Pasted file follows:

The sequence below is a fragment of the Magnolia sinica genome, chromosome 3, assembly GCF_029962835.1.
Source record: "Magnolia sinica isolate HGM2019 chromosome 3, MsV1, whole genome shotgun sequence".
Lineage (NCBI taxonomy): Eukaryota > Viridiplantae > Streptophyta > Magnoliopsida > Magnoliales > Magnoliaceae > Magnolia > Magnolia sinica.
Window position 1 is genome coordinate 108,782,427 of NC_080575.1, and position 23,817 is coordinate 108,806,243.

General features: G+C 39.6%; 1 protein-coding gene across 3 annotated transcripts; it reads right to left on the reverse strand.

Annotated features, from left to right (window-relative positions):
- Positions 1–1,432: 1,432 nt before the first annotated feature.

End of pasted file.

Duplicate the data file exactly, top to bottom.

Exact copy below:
The sequence below is a fragment of the Magnolia sinica genome, chromosome 3, assembly GCF_029962835.1.
Source record: "Magnolia sinica isolate HGM2019 chromosome 3, MsV1, whole genome shotgun sequence".
Lineage (NCBI taxonomy): Eukaryota > Viridiplantae > Streptophyta > Magnoliopsida > Magnoliales > Magnoliaceae > Magnolia > Magnolia sinica.
Window position 1 is genome coordinate 108,782,427 of NC_080575.1, and position 23,817 is coordinate 108,806,243.

General features: G+C 39.6%; 1 protein-coding gene across 3 annotated transcripts; it reads right to left on the reverse strand.

Annotated features, from left to right (window-relative positions):
- Positions 1–1,432: 1,432 nt before the first annotated feature.